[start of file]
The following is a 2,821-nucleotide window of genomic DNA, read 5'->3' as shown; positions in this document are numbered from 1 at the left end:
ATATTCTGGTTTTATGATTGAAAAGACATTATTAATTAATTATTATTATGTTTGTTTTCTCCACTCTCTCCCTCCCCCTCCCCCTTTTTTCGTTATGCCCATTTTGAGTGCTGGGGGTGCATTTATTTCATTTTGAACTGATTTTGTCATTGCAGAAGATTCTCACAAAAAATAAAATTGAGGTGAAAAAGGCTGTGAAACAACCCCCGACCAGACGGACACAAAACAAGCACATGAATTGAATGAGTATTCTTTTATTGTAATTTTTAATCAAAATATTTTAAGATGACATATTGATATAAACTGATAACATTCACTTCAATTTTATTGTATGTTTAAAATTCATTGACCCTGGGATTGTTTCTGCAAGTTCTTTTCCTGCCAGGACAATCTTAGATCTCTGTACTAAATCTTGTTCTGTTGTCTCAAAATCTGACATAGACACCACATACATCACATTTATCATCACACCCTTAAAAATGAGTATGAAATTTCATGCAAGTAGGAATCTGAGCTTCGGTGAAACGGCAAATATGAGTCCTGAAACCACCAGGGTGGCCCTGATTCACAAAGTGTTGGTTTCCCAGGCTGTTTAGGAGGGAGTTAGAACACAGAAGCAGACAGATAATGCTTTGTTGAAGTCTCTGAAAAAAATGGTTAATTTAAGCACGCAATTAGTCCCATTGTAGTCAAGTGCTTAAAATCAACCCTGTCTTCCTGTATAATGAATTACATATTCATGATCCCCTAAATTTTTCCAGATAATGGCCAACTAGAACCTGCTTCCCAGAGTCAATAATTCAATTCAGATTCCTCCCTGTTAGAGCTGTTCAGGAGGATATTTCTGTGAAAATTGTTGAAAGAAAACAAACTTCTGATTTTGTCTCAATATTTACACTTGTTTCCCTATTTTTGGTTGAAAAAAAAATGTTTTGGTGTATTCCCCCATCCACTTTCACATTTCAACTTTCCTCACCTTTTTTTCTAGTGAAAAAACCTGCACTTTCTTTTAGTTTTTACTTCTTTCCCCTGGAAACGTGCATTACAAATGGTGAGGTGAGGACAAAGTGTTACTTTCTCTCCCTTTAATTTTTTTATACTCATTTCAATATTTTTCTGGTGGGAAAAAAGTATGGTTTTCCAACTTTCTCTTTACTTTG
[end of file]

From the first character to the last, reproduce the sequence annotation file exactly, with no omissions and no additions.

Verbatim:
The following is a 2,821-nucleotide window of genomic DNA, read 5'->3' as shown; positions in this document are numbered from 1 at the left end:
ATATTCTGGTTTTATGATTGAAAAGACATTATTAATTAATTATTATTATGTTTGTTTTCTCCACTCTCTCCCTCCCCCTCCCCCTTTTTTCGTTATGCCCATTTTGAGTGCTGGGGGTGCATTTATTTCATTTTGAACTGATTTTGTCATTGCAGAAGATTCTCACAAAAAATAAAATTGAGGTGAAAAAGGCTGTGAAACAACCCCCGACCAGACGGACACAAAACAAGCACATGAATTGAATGAGTATTCTTTTATTGTAATTTTTAATCAAAATATTTTAAGATGACATATTGATATAAACTGATAACATTCACTTCAATTTTATTGTATGTTTAAAATTCATTGACCCTGGGATTGTTTCTGCAAGTTCTTTTCCTGCCAGGACAATCTTAGATCTCTGTACTAAATCTTGTTCTGTTGTCTCAAAATCTGACATAGACACCACATACATCACATTTATCATCACACCCTTAAAAATGAGTATGAAATTTCATGCAAGTAGGAATCTGAGCTTCGGTGAAACGGCAAATATGAGTCCTGAAACCACCAGGGTGGCCCTGATTCACAAAGTGTTGGTTTCCCAGGCTGTTTAGGAGGGAGTTAGAACACAGAAGCAGACAGATAATGCTTTGTTGAAGTCTCTGAAAAAAATGGTTAATTTAAGCACGCAATTAGTCCCATTGTAGTCAAGTGCTTAAAATCAACCCTGTCTTCCTGTATAATGAATTACATATTCATGATCCCCTAAATTTTTCCAGATAATGGCCAACTAGAACCTGCTTCCCAGAGTCAATAATTCAATTCAGATTCCTCCCTGTTAGAGCTGTTCAGGAGGATATTTCTGTGAAAATTGTTGAAAGAAAACAAACTTCTGATTTTGTCTCAATATTTACACTTGTTTCCCTATTTTTGGTTGAAAAAAAAATGTTTTGGTGTATTCCCCCATCCACTTTCACATTTCAACTTTCCTCACCTTTTTTTCTAGTGAAAAAACCTGCACTTTCTTTTAGTTTTTACTTCTTTCCCCTGGAAACGTGCATTACAAATGGTGAGGTGAGGACAAAGTGTTACTTTCTCTCCCTTTAATTTTTTTATACTCATTTCAATATTTTTCTGGTGGGAAAAAAGTATGGTTTTCCAACTTTCTCTTTACTTTG